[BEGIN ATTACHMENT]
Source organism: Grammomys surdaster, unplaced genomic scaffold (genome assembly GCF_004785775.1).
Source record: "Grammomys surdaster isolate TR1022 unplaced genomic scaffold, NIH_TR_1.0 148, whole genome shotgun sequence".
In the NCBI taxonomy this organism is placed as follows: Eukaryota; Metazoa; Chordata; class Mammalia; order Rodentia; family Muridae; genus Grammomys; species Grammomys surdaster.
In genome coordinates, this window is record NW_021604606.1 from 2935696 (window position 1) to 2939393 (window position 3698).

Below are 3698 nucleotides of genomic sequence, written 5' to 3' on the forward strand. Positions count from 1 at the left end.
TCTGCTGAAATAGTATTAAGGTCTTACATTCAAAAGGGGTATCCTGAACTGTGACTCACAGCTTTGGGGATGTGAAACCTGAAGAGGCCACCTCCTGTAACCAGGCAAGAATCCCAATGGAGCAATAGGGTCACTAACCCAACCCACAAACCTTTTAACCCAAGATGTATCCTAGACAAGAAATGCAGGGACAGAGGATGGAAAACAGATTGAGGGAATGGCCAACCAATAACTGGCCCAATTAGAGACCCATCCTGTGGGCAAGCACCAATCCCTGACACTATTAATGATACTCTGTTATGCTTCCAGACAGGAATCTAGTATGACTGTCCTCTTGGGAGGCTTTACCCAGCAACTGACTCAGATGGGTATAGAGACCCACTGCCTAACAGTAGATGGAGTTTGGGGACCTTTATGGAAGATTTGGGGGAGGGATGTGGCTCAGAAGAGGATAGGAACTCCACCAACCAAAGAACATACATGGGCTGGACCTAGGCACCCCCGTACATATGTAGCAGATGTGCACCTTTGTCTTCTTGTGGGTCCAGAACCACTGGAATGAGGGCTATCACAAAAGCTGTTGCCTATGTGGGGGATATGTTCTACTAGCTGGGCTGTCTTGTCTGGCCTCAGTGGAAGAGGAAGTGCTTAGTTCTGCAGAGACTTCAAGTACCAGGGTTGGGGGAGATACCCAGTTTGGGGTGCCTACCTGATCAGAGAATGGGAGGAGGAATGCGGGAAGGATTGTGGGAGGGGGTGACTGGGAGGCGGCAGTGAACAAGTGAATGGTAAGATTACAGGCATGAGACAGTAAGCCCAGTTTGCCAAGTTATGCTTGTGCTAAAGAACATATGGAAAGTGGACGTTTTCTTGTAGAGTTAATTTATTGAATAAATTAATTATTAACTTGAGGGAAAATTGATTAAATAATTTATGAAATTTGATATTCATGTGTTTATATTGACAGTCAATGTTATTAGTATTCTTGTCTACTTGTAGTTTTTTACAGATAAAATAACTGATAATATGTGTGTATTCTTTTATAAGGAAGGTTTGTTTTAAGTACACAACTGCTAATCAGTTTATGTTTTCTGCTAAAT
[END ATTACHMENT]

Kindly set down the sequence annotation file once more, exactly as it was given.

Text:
Source organism: Grammomys surdaster, unplaced genomic scaffold (genome assembly GCF_004785775.1).
Source record: "Grammomys surdaster isolate TR1022 unplaced genomic scaffold, NIH_TR_1.0 148, whole genome shotgun sequence".
In the NCBI taxonomy this organism is placed as follows: Eukaryota; Metazoa; Chordata; class Mammalia; order Rodentia; family Muridae; genus Grammomys; species Grammomys surdaster.
In genome coordinates, this window is record NW_021604606.1 from 2935696 (window position 1) to 2939393 (window position 3698).

Below are 3698 nucleotides of genomic sequence, written 5' to 3' on the forward strand. Positions count from 1 at the left end.
TCTGCTGAAATAGTATTAAGGTCTTACATTCAAAAGGGGTATCCTGAACTGTGACTCACAGCTTTGGGGATGTGAAACCTGAAGAGGCCACCTCCTGTAACCAGGCAAGAATCCCAATGGAGCAATAGGGTCACTAACCCAACCCACAAACCTTTTAACCCAAGATGTATCCTAGACAAGAAATGCAGGGACAGAGGATGGAAAACAGATTGAGGGAATGGCCAACCAATAACTGGCCCAATTAGAGACCCATCCTGTGGGCAAGCACCAATCCCTGACACTATTAATGATACTCTGTTATGCTTCCAGACAGGAATCTAGTATGACTGTCCTCTTGGGAGGCTTTACCCAGCAACTGACTCAGATGGGTATAGAGACCCACTGCCTAACAGTAGATGGAGTTTGGGGACCTTTATGGAAGATTTGGGGGAGGGATGTGGCTCAGAAGAGGATAGGAACTCCACCAACCAAAGAACATACATGGGCTGGACCTAGGCACCCCCGTACATATGTAGCAGATGTGCACCTTTGTCTTCTTGTGGGTCCAGAACCACTGGAATGAGGGCTATCACAAAAGCTGTTGCCTATGTGGGGGATATGTTCTACTAGCTGGGCTGTCTTGTCTGGCCTCAGTGGAAGAGGAAGTGCTTAGTTCTGCAGAGACTTCAAGTACCAGGGTTGGGGGAGATACCCAGTTTGGGGTGCCTACCTGATCAGAGAATGGGAGGAGGAATGCGGGAAGGATTGTGGGAGGGGGTGACTGGGAGGCGGCAGTGAACAAGTGAATGGTAAGATTACAGGCATGAGACAGTAAGCCCAGTTTGCCAAGTTATGCTTGTGCTAAAGAACATATGGAAAGTGGACGTTTTCTTGTAGAGTTAATTTATTGAATAAATTAATTATTAACTTGAGGGAAAATTGATTAAATAATTTATGAAATTTGATATTCATGTGTTTATATTGACAGTCAATGTTATTAGTATTCTTGTCTACTTGTAGTTTTTTACAGATAAAATAACTGATAATATGTGTGTATTCTTTTATAAGGAAGGTTTGTTTTAAGTACACAACTGCTAATCAGTTTATGTTTTCTGCTAAAT